Talbott eventually became vice president at D.E. Shaw & Co. by the time he left in January 2012. Then, it was time to start his own venture.
Becoming an Entrepreneur
“I worked in big firms, and I would say, I’m a decent employee, but not a great employee, and so I always had the sense that being an entrepreneur and being my own boss was really interesting and compelling,” Talbott said. “And my track record at D.E. Shaw over about six years was pretty strong.”
And as he developed a niche within a niche in an uncrowded D.C. market, being a flexible capital provider for defense and aerospace in D.C. made sense.
“As I had a number of business mentors and friends who, as I talked about the theory — it was just theory at that point — encouraged me and said, ‘Yeah, we’d invest with you and yeah, you should go for it’,” Talbott said. And thanks to mentors, backers and counselors, he had the encouragement and push he needed to actually start Enlightenment Capital.
But starting a private investment firm didn’t come without its challenges.
In 2012, Talbott was 35, and fundraising for a first fund was brutal. He spent a little over that inaugural year at conferences, accepting speaking engagements on innovative investment strategies, and essentially, “dialing for dollars.”
“I was working from a coffee shop most of the time helping to put a website up, helping generate some buzz about our strategy,” Talbott said, “doing everything I could to create the building blocks of a business so I could generate deal flow and slowly raise capital.”
Talbott would raise capital, then do a deal, raise more capital and do another deal and so on. “It was a bit of a juggling act,” he said. That’s because when trying to raise money as a first-time fund, 99% of people won’t “touch you or even talk to you,” as Talbott explained, and of the other 1% that will, only half will likely invest.
“The irony of course is when you get bigger to a place where we are now, everybody wants to help you raise your next fund and you don’t need the help anymore,” Talbott added.
Today, Enlightenment Capital’s business is about five times what it was in 2012, and it closed its most recent third fund and added a new small business investment company (SBIC) fund to focus on smaller companies.
And while he’s succeeded in his career as a transaction investment professional, networker and relationship builder, leading was something Talbott had to learn along the way.
“The leadership piece I’ve had to develop on the fly,” Talbot said. “So that’s something I’m constantly re-evaluating, learning, watching what works with other people.”
But also having valuable people on board means they don’t need much leadership, Talbott added, just the room to do what they already do well.
“There is a mutually reinforcing dynamic that if you get a bunch of good folks together and everybody focuses on what they’re good at, you’re able to build something,” he said.
Part of that culture is remaining more tech than government, working with younger, innovative CEOs building companies more disruptive than traditional government contractors.
“Central to our model is partnering with executives who are both good business people and good people who have built interesting companies, and we’re coming in at a critical time to help kind of turbocharge the next chapter,” Talbott said.
And he and his team recognize that through investment-related work, they help companies keep the country safe and function better. Talbott connects to that service in a different way, as his grandfather fought in World War II and his great grandfather fought in World War I, II and the Korean War. His great, great uncle was the third secretary of the Air Force.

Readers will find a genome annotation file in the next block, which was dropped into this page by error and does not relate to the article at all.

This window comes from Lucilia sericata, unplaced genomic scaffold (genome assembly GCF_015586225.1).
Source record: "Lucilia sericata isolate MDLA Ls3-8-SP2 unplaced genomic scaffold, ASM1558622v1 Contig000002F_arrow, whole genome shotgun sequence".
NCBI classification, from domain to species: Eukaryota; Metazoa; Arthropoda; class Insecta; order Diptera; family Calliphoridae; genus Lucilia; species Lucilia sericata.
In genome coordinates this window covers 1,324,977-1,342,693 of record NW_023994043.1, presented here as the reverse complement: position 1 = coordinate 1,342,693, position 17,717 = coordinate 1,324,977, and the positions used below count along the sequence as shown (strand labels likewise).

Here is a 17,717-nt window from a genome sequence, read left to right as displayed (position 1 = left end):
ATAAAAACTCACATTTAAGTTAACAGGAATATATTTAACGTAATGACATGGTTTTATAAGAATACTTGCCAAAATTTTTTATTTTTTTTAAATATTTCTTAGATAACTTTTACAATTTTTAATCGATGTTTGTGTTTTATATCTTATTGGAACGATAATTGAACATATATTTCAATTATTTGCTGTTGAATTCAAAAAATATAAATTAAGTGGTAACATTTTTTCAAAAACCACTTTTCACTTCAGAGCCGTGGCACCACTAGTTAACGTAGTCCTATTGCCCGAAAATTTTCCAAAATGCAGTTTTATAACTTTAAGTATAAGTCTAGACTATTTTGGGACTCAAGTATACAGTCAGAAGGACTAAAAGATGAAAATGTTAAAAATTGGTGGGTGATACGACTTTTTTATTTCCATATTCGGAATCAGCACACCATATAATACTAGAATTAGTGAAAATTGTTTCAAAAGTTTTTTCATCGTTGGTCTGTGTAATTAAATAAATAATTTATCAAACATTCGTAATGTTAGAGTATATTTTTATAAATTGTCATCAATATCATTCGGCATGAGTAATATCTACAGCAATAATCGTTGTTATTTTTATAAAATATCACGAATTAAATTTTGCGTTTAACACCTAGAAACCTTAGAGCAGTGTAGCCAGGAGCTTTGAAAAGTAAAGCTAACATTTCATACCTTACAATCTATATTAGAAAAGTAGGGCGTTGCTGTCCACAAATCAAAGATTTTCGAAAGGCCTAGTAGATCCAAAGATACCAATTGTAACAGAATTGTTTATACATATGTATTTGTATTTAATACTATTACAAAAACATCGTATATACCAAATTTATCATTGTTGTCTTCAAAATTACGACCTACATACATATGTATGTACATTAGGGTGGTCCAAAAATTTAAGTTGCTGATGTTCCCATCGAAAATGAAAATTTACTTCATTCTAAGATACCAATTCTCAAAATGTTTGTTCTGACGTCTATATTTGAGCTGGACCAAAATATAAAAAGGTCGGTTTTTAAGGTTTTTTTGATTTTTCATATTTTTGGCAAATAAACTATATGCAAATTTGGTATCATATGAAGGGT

“As I’ve learned more about the industry and the mission and the military, it’s been interesting for me to kind of rediscover and learn about the sacrifice in the service of earlier Talbotts,” he said.
And after a year of success and closed deals, $450 million of fresh capital and new offices, Enlightenment Capital is looking to investment and continue building rewarding partnerships with founders and CEOs — but remain personal, agile and entrepreneurial.
“We are in deployment and growth mode,” Talbott said.
Putting Soccer and Passion to Use
Outside of work, soccer has always played an important part in Talbott’s life. While he doesn’t play anymore, all three of his children do. He is also on the board of an organization that uses soccer to improve the lives of kids across DC.
Talbott is a big supporter of DC SCORES, an organization that builds teams and soccer leagues for over 3,000 elementary and middle schoolers in Washington, D.C.
“They provide the structure, motivation, coaching, sense of victory and defeat, which is all a learning experience for kids that might not otherwise be able to have those experiences that I certainly benefited from,” Talbott said. “It’s a really powerful organization.”
DC SCORES also does service learning and encourages poetry and spoken word through poetry slams and original poetry performances.
And Talbott helps lead DC SCORES’ annual fundraising event at Audi Field called One Night, One Goal with the head coach of the D.C. United soccer team, Ben Olsen. Many of Talbott’s portfolio companies sponsor the event, and the field fills with kids and supporters. There’s a poetry stage, penalty kicking event, live auction and a slew of local celebrities. Last year, the event raised more than $400,000, and Talbott looks forward to continuing to be a part of it.
But as far as playing soccer, those days are over for Talbott. Instead, he has run marathons and mini-triathlons, and accomplished his goal of running a marathon under 4 hours at age 39. Now, he helps train his three kids in soccer; an 8-year-old girl, a 10-year-old boy and a 12-year-old girl. Even his wife has “finally yielded” and become a soccer head, so Talbott’s days are full of work, being home and being on the soccer field.